Downloadable Music - 2014
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Published: [United States] : Interscope : Made available through hoopla, 2014.
Edition: Explicit version.
Characteristics: 1 online resource (1 audio file (1hr., 05 min.)) :,digital.


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Aug 13, 2016

Ultraviolence is Lana Del Rey’s third album, following Born To Die and Paradise. This album keeps true to her nostalgic image but is a much darker take. It focuses on a dark path of drugs, summer flings, and rock’n’roll. If you listen to the songs in order you will start to see a picture painted kind of like a movie because of how well Lana has written the lyrics. Even if you have not experienced the things that this album talks about you will somehow find yourself connected to it. My personal favourite songs are Shades of Cool, Brooklyn Baby, Old money, and Pretty when you cry. Though this album is very angst filled it really is beautiful and I recommend it to anyone in the mood for something a little different than normal love songs. Rating: 5/5. - @scarletsoldier of the Teen Review Board at the Hamilton Public Library

Ultraviolence is an album by Lana Del Rey. I feel compelled to review all of her albums because I strongly feel that if people started to listen to some of her music, they would change their perspectives on her. Ultraviolence has a very deep meaning, as Lana sings about some of her post-experiences with heart break and domestic violence. Some people consider this album to be her absolute best, but I feel that Born to Die and Honeymoon are some of her better albums. I would rate Ultraviolence 4/5, because some of the songs on the album aren't my style. Lana Del Rey will always be my favourite singer and performer. - @Montgomery's of the Teen Review Board at the Hamilton Public Library

mvkramer Jan 06, 2016

I love this album! Some reviewers have criticized Lana Del Rey's delivery - but I think it gives her a world-weary, almost drunk feeling that goes with the content of her songs very well. The perfect album to listen to while reading a Gillian Flynn novel. (Also available for streaming on Hoopla.)

May 29, 2015

I agree with michal

May 27, 2015

These comments will be for all three of LDR's records, 'Born To Die' (=cd1), 'Paradise' (=cd2), and 'Ultraviolence' (=cd3), because I listened to them consecutively and in a relatively short span of time, and so perceived them in a sense as coherent collection, as one really long album.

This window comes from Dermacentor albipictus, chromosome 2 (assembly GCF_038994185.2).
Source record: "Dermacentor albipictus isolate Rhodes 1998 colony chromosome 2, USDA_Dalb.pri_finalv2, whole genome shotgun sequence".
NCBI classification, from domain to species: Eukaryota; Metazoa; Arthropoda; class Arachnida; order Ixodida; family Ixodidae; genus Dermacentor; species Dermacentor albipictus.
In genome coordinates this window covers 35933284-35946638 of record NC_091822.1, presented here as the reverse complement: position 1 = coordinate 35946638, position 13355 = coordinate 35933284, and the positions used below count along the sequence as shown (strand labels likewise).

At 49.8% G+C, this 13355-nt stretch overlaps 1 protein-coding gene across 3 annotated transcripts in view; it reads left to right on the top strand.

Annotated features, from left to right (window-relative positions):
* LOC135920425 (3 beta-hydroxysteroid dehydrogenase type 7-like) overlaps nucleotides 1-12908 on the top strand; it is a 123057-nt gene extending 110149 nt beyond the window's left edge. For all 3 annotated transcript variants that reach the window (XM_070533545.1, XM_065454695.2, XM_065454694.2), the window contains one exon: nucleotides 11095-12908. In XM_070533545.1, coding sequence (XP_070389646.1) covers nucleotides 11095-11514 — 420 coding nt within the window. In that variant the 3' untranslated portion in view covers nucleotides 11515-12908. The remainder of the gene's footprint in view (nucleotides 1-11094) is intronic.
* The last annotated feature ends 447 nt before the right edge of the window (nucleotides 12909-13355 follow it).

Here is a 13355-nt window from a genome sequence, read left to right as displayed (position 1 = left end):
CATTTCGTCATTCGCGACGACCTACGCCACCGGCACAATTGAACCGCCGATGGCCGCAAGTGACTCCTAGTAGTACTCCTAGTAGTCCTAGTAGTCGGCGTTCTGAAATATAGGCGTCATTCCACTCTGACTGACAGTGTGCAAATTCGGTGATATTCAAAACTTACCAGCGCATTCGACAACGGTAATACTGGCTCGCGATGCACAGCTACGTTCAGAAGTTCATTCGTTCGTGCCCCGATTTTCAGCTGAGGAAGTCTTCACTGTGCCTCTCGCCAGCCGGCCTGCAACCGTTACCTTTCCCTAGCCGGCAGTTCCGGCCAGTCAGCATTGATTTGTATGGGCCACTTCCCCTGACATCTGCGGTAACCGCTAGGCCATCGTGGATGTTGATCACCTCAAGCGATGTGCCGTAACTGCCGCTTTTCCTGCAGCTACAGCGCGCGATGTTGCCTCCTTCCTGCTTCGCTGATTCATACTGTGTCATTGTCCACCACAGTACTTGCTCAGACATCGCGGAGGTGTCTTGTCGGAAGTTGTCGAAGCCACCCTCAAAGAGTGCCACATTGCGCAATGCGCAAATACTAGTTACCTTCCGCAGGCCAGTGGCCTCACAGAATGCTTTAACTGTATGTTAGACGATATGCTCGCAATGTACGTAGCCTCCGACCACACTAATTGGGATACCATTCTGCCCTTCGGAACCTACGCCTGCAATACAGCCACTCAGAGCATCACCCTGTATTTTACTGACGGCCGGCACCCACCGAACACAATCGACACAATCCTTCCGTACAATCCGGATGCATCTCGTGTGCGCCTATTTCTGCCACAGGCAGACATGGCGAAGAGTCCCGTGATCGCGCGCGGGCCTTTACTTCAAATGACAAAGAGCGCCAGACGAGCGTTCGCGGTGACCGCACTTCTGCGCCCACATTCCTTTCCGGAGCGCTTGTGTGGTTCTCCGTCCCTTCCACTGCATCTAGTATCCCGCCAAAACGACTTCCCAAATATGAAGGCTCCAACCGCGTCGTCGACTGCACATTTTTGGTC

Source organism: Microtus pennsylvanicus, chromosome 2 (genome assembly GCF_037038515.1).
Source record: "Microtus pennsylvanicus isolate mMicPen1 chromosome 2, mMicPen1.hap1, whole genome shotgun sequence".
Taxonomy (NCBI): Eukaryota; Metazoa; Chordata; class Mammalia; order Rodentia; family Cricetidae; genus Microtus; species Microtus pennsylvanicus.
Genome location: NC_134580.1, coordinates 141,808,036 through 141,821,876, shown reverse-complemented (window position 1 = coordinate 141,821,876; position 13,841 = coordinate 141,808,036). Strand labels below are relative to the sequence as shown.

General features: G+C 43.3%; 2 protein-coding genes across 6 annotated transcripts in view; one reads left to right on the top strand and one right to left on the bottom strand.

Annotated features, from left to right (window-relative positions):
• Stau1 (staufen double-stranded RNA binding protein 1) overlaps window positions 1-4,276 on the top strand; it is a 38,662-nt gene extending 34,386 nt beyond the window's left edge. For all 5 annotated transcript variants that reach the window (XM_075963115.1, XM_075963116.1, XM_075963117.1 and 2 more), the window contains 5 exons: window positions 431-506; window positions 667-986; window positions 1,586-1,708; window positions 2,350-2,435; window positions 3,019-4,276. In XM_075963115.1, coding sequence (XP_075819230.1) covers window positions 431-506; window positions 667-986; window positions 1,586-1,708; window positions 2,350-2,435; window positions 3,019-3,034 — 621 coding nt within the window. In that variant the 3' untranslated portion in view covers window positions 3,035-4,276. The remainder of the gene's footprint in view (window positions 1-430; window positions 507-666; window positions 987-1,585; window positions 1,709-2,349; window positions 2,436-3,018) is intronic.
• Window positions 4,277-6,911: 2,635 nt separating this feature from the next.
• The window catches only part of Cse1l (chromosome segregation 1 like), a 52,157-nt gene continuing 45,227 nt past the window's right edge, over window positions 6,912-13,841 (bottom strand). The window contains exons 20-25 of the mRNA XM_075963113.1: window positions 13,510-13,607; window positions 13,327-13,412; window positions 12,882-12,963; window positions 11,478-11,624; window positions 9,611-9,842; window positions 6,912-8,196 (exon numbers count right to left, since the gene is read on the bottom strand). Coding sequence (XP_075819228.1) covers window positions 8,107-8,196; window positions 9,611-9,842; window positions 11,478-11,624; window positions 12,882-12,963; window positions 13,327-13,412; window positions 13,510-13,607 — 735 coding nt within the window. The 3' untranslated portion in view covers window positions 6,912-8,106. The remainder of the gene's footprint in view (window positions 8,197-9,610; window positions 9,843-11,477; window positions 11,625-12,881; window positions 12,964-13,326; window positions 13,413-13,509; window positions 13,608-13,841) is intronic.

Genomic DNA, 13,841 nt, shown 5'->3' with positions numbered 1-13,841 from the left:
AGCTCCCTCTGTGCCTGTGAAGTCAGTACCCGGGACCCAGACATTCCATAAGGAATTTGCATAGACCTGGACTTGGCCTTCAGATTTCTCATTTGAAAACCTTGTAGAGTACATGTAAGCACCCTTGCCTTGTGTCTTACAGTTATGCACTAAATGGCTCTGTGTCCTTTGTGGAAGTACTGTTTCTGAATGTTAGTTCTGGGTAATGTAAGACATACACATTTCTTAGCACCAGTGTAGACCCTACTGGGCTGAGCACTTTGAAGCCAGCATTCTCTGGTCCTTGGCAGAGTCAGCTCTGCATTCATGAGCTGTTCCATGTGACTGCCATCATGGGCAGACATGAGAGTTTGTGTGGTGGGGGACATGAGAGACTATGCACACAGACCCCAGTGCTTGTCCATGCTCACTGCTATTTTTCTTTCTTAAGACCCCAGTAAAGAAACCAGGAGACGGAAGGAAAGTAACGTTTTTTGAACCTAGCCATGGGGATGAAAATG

Much of the songs are quite slow, with only a few exceptions. LDR's voice ranges from clear notes strongly sounded to mumbling moans and whimpering whines, sometimes all the same song. Many of the songs have a strong love-element to them: declaring, wanting to love, and wanting to be loved, usually expressed pensively or with forlornness, the lines themselves often ringing a false, and also especially naive (from one point of view, from another it could be considered open and honest).
Of the three, cd1 is the most pop-like, with some upbeat songs, some with a kind of rapping, but mostly rather expressing a disillusioned malaise at late-modern capitalism. I don't listen much to any pop music, but I can recall hearing the first, third, and fourth songs before; they were probably the ones that made it up the charts; I assert that the last two songs are rather good as well.
Cd2 is the most emotionally and rhythmically consistent, though its rather short, lasting only about half an hour. The song 'Blue Velvet' sounds like tipsy slurring at karaoke, but several of the others are touching, especially the first three and the last.
Cd3 is somewhat different in its sound: more guitars and real drums (with cymbals), and less electronic sound effects. Its tonal and thematic variety is greater than that of cd2, but a bit less than that of cd1. Much more swearing and obscenity on it as well, wailing against the Great Western Butterslide, I suppose. The themes include more about love, including a song ('Pretty When You Cry', if recall aright) which sounds like a mewling fifteen year old when it begins, both in words and singing style, but then develops and develops.
The songs generally tend to express a disenchanted ennui at early urban post-modern civilization, like a bird that has just had its nest blown away in storm lamenting its loss, repeatedly, and not building a new nest even though it is capable of doing so. Numerous pop-culture references and vulgarity, epitomized by the lines "My pussy tastes like Pepsi-Cola/ My eyes are wide as cherry pies" (from 'Cola' on cd2), pervade the records.

Apr 11, 2015

what a letdown after born to die. Bring back the writers from last time! On this one she sounds like she's come out of dental surgery. down on the westht coatht

rocknrollphilip Nov 21, 2014

With each listen, yet another strange detail, be it lyrical or melodic, reveals itself. The girl group sensibility continues to be updated! Yea, Baby!

Oct 20, 2014

A few good songs but listening to this album all at once may put you to sleep.

Aug 09, 2014

Absolutely horrendous.

IzabellaB Jun 16, 2014

i love lana so much<3 cant wait to here this ablum! hope its as good as born to die :)))


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Sep 24, 2014

Nintendork723 thinks this title is suitable for 15 years and over

Sep 05, 2014

mariah_ssw thinks this title is suitable for 14 years and over

IzabellaB Jun 16, 2014

IzabellaB thinks this title is suitable for 11 years and over


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mvkramer Jan 06, 2016

Coarse Language: "Parental Advisory"...need I say more? Also, one song is called "I F***ed My Way To the Top," so there's that.


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